Why Aren’t There More Women in the STEM Fields?

How to pass the passion along to the next generation
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When I realized I did not want to stay on a career path to become a teacher while pursuing a degree in Secondary Education Art Education and Music, I was approaching my senior year at the University of Nebraska— Lincoln. The epiphany came while working at the Physics & Astronomy Department at UNL and I was introduced to computer programming. I was working with their business manager on budgets for NFS grants. He pointed me to the computer lab and I started work on card key punch machine to build my first program.

I finally landed at the local public broadcasting facility in Nebraska, NET. That was 30 years ago and the technology changes we experienced during this time were nothing short of spectacular, Moore’s Law exemplified.

I purchased the first computerized traffic system shortly after I started and the progress the institution has made has been remarkable. In 2001, I became the first female engineering director when I was hired to manage the Information Systems Division. I was fortunate that our CTO Michael Beach gave me the opportunity. He opened the door and I never looked back. Mike is now the vice president for distribution at NPR.

Frankly, I never identified myself as any different from my counterparts. At the end of the day all the Engineering Division directors were tasked with effectively managing our departments to support NET’s institutional strategic priorities.

One counterpart in engineering joked with me shortly after I was hired, asking “Did I plan on replacing the Ethernet cabling with pink cables?”

I realized this was an opportunity to break the ice and I replied “How soon do you want that?” We both smiled and I never looked back.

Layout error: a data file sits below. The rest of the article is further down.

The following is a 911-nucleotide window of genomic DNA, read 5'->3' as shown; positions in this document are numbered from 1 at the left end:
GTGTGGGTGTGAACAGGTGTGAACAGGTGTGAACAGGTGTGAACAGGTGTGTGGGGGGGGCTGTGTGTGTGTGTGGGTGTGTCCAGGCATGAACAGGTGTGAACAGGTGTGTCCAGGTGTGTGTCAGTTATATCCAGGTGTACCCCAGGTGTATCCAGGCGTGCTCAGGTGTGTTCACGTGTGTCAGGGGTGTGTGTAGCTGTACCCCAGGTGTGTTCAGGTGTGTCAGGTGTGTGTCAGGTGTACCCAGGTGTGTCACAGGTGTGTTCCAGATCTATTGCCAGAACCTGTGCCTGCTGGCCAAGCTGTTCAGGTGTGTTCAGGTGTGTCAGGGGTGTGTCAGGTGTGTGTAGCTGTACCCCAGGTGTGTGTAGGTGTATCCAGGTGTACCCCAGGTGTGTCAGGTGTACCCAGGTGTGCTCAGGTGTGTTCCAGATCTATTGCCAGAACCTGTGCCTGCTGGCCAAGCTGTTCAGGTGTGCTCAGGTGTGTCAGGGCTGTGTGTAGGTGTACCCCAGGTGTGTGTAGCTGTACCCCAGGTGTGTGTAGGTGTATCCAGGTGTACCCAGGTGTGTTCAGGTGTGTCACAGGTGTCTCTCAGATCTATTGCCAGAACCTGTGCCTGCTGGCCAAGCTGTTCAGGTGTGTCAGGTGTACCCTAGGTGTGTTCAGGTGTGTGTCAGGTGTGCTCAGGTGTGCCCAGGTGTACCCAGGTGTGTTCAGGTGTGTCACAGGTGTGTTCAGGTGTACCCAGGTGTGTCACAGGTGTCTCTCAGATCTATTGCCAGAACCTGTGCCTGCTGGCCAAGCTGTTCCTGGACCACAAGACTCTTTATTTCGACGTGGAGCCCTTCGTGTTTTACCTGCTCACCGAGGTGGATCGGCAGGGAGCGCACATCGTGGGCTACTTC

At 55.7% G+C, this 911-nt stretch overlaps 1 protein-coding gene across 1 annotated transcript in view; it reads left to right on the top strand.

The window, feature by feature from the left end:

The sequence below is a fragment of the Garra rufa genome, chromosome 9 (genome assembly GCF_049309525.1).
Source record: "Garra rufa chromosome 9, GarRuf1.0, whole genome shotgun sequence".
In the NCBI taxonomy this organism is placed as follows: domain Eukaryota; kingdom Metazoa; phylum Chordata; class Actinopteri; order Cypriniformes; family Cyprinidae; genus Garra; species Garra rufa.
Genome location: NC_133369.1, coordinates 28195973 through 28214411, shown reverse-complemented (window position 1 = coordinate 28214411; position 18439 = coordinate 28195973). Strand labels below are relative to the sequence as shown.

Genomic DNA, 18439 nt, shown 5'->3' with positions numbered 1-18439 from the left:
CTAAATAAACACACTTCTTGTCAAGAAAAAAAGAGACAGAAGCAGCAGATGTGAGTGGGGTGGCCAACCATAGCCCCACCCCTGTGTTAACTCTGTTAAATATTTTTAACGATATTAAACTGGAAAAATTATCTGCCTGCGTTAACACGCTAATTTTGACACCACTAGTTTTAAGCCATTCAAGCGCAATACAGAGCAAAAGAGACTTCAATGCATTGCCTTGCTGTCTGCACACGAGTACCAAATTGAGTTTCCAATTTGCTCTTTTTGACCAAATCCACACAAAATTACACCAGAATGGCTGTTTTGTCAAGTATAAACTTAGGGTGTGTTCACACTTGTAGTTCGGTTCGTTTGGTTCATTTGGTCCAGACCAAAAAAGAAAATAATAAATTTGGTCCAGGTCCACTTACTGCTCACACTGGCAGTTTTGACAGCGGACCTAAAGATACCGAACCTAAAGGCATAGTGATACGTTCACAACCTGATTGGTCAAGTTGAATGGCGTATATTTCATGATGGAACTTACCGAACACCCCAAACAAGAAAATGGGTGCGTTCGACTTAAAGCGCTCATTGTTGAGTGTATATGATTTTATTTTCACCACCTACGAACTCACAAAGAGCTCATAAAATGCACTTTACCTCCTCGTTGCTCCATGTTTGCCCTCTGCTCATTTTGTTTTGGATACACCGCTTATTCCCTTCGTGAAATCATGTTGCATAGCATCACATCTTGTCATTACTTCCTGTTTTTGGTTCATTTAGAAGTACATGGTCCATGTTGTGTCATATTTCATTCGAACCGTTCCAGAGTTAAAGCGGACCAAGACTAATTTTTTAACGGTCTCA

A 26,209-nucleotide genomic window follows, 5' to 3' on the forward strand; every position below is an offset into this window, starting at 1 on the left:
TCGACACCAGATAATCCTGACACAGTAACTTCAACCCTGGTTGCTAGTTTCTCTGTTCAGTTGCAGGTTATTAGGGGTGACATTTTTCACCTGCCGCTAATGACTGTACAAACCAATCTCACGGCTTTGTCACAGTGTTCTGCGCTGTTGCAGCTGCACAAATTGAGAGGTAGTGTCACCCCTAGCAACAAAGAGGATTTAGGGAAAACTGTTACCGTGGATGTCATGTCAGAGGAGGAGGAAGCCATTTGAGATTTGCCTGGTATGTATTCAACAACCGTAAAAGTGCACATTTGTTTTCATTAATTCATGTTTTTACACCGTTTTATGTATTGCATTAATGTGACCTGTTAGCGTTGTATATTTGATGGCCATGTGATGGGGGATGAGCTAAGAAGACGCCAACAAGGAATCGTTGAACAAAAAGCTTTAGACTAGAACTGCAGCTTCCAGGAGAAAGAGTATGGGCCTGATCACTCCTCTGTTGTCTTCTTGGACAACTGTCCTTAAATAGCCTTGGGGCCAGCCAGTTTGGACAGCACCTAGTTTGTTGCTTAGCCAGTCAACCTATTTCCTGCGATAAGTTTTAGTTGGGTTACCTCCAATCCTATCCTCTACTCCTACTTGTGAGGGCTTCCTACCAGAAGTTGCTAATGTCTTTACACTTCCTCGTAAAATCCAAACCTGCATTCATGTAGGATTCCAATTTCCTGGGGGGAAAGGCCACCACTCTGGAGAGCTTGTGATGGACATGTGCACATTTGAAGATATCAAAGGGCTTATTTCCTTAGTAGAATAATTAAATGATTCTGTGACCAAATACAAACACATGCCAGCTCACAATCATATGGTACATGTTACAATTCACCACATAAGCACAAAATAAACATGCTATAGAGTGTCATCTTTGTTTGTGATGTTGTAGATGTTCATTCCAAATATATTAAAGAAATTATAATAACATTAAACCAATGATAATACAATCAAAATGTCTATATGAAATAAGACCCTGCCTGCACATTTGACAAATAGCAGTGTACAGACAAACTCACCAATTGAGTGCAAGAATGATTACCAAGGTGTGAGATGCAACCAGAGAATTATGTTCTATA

My passion for technology and team building skills propelled the department forward. A few years ago, we hired the first female CTO at NET, Ling Ling Sun. The one aspect that became clear over the years is that very few women were applying for jobs in engineering. I realized I wanted to change that.

Kate Templemeyer and her granddaughter Lexi at "Introduce a Girl to Engineering Day" at the University of Nebraska Innovation Campus.  

Kate Templemeyer and her granddaughter Lexi at "Introduce a Girl to Engineering Day" at the University of Nebraska Innovation Campus.  

This May, the Lincoln Children’s Museum and University of Nebraska sponsored an event “Introduce a Girl to Engineering Day.” I attended with my granddaughter, Lexi. One of her elementary school projects was building a robot that would shoot a ball into a basketball hoop. She was fascinated with robots and I wanted to feed that spark she had for technology.

The best part of that day was the hands-on time she had experimenting with mentors. She built a circuit that could light up a window on a greeting card that she made. She was thrilled when it worked. Her mother had just run a half marathon that morning and she told me she was going to give it to her to tell her how proud she was of her.

I realized that the most important role I have as an engineer is to encourage her generation who have a passion for technology to know that nothing can hold them back if they believe in themselves. They can do anything... including being an engineer.